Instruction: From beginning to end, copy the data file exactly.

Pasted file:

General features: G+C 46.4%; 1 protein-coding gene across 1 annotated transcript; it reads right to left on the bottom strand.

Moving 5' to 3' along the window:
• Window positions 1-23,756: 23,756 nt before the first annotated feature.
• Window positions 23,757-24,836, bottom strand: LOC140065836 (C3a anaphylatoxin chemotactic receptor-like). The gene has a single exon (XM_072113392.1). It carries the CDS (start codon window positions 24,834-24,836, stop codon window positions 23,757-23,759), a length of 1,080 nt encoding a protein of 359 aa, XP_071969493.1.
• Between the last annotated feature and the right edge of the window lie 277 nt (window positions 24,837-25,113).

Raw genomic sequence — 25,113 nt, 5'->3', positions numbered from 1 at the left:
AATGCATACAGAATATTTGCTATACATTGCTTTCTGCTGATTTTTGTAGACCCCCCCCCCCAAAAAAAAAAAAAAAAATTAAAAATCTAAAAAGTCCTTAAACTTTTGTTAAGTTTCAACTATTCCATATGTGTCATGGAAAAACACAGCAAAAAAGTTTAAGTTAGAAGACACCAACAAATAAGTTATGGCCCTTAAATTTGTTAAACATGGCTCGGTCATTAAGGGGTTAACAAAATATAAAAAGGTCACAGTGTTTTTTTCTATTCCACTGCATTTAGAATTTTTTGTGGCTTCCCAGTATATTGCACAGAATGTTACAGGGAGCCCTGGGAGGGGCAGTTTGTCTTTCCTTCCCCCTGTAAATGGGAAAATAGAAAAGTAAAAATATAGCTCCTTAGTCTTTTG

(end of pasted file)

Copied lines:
General features: G+C 46.4%; 1 protein-coding gene across 1 annotated transcript; it reads right to left on the bottom strand.

Moving 5' to 3' along the window:
• Window positions 1-23,756: 23,756 nt before the first annotated feature.
• Window positions 23,757-24,836, bottom strand: LOC140065836 (C3a anaphylatoxin chemotactic receptor-like). The gene has a single exon (XM_072113392.1). It carries the CDS (start codon window positions 24,834-24,836, stop codon window positions 23,757-23,759), a length of 1,080 nt encoding a protein of 359 aa, XP_071969493.1.
• Between the last annotated feature and the right edge of the window lie 277 nt (window positions 24,837-25,113).

Raw genomic sequence — 25,113 nt, 5'->3', positions numbered from 1 at the left:
AATGCATACAGAATATTTGCTATACATTGCTTTCTGCTGATTTTTGTAGACCCCCCCCCCCAAAAAAAAAAAAAAAAATTAAAAATCTAAAAAGTCCTTAAACTTTTGTTAAGTTTCAACTATTCCATATGTGTCATGGAAAAACACAGCAAAAAAGTTTAAGTTAGAAGACACCAACAAATAAGTTATGGCCCTTAAATTTGTTAAACATGGCTCGGTCATTAAGGGGTTAACAAAATATAAAAAGGTCACAGTGTTTTTTTCTATTCCACTGCATTTAGAATTTTTTGTGGCTTCCCAGTATATTGCACAGAATGTTACAGGGAGCCCTGGGAGGGGCAGTTTGTCTTTCCTTCCCCCTGTAAATGGGAAAATAGAAAAGTAAAAATATAGCTCCTTAGTCTTTTG